Boston is now ranked the best city to launch a startup

A mirror of Silicon Valley on the East Coast.
A mirror of Silicon Valley on the East Coast.
Image: Reuters/Brian Snyder
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There has been a lot of conversation recently about how Silicon Valley is no longer the best place to launch a startup. There are growing tech ecosystems around the US—Silicon Alley (NY), Silicon Beach (LA), Silicon Mountain (Denver), among others.

In a report released this week, Washington, DC-based startup incubator 1776 named Boston as the No. 1 place to launch a startup in the US, with the San Francisco Bay Area ranked No. 2. Global incubator 1776, in collaboration with the US Chamber of Commerce, used six metrics to evaluate cities: available talent, access to startup capital, industry specialization, urban density, ecosystem connectivity, and lifestyle/culture. While San Francisco is by far the leader in startup activity, the quality of life (due to high cost of living) and overall competitiveness pushed it to No. 2 on this list. Denver, Raleigh-Durham, and San Diego ranked 3rd, 4th, and 5th, respectively. This is the second edition of 1776’s “Innovation that Matters” report, but its inaugural ranking of the best cities for startups.

Boston is typically ranked among the top tier startup cities since it mirrors many of Silicon Valley’s advantages on the East Coast, particularly for having leading universities and research institutions in close proximity (Harvard, MIT, UMass). On Monday (May 9), Bloomberg’s Emily Chang reported on Boston’s quest to create the next $1 billion company.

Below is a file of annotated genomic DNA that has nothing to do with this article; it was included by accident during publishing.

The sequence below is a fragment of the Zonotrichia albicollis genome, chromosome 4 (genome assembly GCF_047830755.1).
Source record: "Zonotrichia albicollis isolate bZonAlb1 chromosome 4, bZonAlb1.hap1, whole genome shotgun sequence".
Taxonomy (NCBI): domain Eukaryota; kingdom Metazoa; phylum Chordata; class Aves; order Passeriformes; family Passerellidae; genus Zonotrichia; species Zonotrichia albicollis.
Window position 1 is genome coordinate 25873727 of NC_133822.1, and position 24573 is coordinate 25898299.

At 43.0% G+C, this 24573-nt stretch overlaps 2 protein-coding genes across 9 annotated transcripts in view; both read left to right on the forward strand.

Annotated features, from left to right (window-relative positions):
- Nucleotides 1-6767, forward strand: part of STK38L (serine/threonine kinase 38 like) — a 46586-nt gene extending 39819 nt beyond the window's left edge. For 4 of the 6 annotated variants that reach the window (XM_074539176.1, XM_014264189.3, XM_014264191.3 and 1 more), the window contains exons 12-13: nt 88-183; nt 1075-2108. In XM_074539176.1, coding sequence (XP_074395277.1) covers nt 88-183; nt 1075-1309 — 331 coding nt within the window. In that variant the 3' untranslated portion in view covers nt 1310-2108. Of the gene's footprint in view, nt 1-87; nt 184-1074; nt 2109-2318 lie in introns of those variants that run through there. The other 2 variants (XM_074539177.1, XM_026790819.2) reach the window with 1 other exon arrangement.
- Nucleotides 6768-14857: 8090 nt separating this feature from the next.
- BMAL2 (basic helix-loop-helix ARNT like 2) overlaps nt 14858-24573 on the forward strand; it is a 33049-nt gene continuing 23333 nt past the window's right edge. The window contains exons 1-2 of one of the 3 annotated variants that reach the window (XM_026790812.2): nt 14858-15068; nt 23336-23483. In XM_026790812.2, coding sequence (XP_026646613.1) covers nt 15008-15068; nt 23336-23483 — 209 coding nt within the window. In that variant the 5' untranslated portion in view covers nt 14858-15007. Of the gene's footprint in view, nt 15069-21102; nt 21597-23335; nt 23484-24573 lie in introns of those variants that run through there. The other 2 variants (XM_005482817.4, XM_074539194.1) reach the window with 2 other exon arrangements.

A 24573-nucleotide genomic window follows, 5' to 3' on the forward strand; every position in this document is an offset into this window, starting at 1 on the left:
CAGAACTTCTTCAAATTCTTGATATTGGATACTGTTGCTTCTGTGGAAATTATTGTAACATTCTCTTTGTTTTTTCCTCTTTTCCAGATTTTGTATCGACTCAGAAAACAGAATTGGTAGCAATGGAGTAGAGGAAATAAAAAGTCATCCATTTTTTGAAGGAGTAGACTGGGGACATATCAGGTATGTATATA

Focusing on other centers for innovation has been happening for the past few years now. Quicken Loans founder Dan Gilbert invested more than $1 billion to revitalize Detroit. Zappos CEO Tony Hsieh invested $350 million to spark a startup scene in Las Vegas. AOL co-founder and investor Steve Case is another evangelist of the movement; last year he went on a bus tour (“Rise of the Rest“) intended to draw attention to other US startup capitals.

It’s important to remember that deciding where to launch a startup depends upon what you want to specialize in. Some cities are epicenters for healthcare innovation, while others have more talent and resources devoted to fashion retail and design. Founders should evaluate where they already have an existing network (such as a university town) and cities where they have a lot of weak ties (valuable 2nd or 3rd degree connections) that could be catalysts to find talent and capital. Quality of life is also important. When you’re starting from zero, high living expenses can become a liability.

In his popular “guide to career planning” venture capitalist Marc Andreessen advises entrepreneurs: “Don’t worry about being a small fish in a big pond — you want to always be in the best pond possible, because that’s how you will get exposed to the best people and the best opportunities in your field.” For some founders that’s Boston, for others that would most definitely be Silicon Valley.